Congenital hypothyroidism is the complete or partial loss of function of an infant’s thyroid gland from birth (congenital). The condition occurs when the thyroid gland in infants fails to function or develop properly. The thyroid gland produces iodine-containing hormones that are essential for brain development, regulating growth and metabolism (the rate of various chemical reactions in the body).
Causes of Congenital Hypothyroidism
In 80% of congenital hypothyroidism cases, the thyroid gland is abnormally located, absent, or severely reduced in size (hypoplastic). These cases are known as thyroid dysgenesis. In about 20% of the cases, an enlarged thyroid gland (goiter) or a normal-sized thyroid gland is present, but the production of thyroid hormones is absent or reduced. These cases are known as thyroid dyshormonogenesis (impairment of one or more steps in the process of hormone synthesis). Central or pituitary hypothyroidism is a classification of rare cases of congenital hypothyroidism caused by impaired stimulation of the hormone production process which is usually done by the pituitary gland (at the base of the brain).
Most infants suffering from congenital hypothyroidism are clinically normal at birth largely due to the presence and protection by the mother’s thyroid hormones during pregnancy. After 3 to 4 weeks, infants rely solely on their own hormones. If they don’t produce enough thyroid hormone, the symptoms will start showing up. However, some babies with congenital hypothyroidism may show the effects at birth.
Congenital Hypothyroidism – Signs and symptoms
- Somnolence (sleeping for unusually long periods or a very strong desire to sleep)
- Low frequency of crying
- Constipation or decreased stooling
- Feeding difficulties
- Decreased activity
- Hoarse cry
- Nasal obstruction
Affected infants are often described as “good children” because they sleep most of the time and they rarely cry.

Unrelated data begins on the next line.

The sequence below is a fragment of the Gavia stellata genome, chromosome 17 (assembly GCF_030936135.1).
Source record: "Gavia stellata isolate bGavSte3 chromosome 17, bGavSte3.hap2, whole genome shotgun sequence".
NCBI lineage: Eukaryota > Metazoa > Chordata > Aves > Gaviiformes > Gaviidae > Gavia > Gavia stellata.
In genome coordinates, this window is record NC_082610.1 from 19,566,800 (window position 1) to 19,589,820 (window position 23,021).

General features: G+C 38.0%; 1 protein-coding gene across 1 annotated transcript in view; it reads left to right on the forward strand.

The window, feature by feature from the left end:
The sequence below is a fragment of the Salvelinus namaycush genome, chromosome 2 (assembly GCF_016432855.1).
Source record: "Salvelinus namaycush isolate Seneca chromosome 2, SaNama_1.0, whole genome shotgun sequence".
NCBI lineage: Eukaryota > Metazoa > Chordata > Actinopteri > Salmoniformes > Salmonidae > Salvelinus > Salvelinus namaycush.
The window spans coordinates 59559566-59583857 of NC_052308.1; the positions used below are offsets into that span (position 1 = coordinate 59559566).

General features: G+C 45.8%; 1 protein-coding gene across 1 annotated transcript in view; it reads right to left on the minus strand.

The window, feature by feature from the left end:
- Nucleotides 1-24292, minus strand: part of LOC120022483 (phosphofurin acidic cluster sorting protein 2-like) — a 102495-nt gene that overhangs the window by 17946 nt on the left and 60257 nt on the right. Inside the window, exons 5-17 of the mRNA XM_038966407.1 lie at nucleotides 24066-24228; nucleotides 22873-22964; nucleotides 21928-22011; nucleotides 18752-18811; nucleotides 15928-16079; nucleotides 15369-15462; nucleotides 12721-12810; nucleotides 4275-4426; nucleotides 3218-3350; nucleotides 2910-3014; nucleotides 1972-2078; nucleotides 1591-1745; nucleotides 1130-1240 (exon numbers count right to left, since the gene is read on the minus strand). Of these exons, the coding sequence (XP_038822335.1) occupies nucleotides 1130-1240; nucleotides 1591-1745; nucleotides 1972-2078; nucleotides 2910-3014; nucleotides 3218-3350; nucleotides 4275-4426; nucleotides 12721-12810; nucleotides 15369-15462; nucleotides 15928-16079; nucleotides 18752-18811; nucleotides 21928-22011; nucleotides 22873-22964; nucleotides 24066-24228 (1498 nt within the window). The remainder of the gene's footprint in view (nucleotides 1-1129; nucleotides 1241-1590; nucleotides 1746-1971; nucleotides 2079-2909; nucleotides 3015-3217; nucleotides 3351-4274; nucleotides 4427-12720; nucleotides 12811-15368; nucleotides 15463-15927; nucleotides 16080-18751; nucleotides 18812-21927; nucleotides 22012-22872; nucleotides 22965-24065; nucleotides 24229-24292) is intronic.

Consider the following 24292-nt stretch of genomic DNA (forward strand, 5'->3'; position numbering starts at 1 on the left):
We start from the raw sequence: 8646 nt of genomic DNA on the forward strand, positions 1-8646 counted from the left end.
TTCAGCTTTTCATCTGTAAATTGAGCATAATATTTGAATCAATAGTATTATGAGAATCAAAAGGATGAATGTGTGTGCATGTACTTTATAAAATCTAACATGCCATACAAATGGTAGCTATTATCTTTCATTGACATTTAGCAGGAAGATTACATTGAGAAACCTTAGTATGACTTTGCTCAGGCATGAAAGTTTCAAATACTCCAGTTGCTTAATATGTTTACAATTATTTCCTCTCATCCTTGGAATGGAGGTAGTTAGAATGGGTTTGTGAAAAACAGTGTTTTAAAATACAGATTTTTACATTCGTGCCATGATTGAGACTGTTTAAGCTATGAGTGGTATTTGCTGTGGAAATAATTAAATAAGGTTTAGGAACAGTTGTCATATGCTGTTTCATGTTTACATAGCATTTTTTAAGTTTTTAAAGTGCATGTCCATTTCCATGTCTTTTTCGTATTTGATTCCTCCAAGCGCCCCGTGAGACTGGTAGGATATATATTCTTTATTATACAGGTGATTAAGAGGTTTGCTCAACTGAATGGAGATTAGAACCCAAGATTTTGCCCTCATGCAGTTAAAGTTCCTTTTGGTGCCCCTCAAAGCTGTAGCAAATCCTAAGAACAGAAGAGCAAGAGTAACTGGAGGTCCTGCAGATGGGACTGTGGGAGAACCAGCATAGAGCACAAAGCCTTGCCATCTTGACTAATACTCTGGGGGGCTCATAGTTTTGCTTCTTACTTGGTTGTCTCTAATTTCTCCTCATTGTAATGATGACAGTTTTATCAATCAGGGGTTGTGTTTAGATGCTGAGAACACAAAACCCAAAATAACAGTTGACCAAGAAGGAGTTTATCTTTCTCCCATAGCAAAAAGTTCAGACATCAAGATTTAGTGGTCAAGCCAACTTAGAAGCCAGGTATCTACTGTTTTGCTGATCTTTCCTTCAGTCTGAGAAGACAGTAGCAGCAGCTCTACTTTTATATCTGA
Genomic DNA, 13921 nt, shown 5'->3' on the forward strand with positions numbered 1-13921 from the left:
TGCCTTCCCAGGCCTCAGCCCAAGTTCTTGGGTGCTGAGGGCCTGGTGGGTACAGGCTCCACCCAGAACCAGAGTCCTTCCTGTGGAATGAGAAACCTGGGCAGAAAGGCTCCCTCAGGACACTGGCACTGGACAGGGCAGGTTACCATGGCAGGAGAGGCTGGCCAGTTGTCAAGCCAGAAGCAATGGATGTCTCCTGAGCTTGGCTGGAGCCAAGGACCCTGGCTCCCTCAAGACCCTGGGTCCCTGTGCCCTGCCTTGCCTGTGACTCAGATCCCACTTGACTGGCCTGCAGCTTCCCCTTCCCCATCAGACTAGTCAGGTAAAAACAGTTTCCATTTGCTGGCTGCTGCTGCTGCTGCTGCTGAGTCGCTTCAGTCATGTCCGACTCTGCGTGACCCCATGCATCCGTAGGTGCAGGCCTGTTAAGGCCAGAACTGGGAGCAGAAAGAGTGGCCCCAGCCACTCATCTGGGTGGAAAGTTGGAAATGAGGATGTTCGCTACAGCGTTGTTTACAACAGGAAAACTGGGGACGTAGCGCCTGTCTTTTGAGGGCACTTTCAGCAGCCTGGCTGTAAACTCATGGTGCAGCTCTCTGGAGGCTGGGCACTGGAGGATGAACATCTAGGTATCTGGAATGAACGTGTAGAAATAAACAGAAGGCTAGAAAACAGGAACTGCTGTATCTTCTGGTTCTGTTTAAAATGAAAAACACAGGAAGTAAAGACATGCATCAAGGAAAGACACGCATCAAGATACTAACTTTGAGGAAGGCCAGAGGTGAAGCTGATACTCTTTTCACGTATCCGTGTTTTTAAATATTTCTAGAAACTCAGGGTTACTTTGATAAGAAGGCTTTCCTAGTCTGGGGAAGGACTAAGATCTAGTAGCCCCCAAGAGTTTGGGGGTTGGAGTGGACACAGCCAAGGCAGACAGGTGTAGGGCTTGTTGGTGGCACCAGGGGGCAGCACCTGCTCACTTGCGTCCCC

The physical symptoms of congenital hypothyroidism include:
- Large anterior fontanelles
- Poor growth or small stature (developmental delay)
- Weight gain and poor feeding
- Coarse facial features
- Cool, mottled and dry skin
- Umbilical hernia
- Myxoedema: Oedema of the genitalia and a large head
- Distal femoral epiphysis and failure of fusion.
- Hypertelorism, narrow palpebral fissures, swollen eyelids and depressed nose bridge
- Refractory anemia
- Pericardial effusion (asymptomatic)
At least 5% of infants suffering from congenital hypothyroidism have other congenital defects such as ventricular septal defects and atrial septal defects. If not treated early, infants may have poor co-ordination, delayed mental development and learning difficulties.
Babies are usually screened at birth using small blood samples taken via pinpricks and analyzed for T4 and TSH.
- A low T4 and high TSH confirms the diagnosis
- The levels of thyroglobulin can also be measured. With normal TSH, total T4 is usually low; however, free T3 and T4 are within normal range. Such cases require no further treatment.
- In some cases, infants need to have thyroid radionuclide scanning and/or thyroid ultrasound screening.
- Thyroid auto-antibodies can also be measured.
- False positive results can be due to thyroglobulin deficiency and intercurrent illness.
About 20 percent of infants suffering from congenital hypothyroidism may have a slight increase in the levels of TSH.
Wishing you the best health and happiness!
Click for more information on Proven Herbs for Hypothyroidism.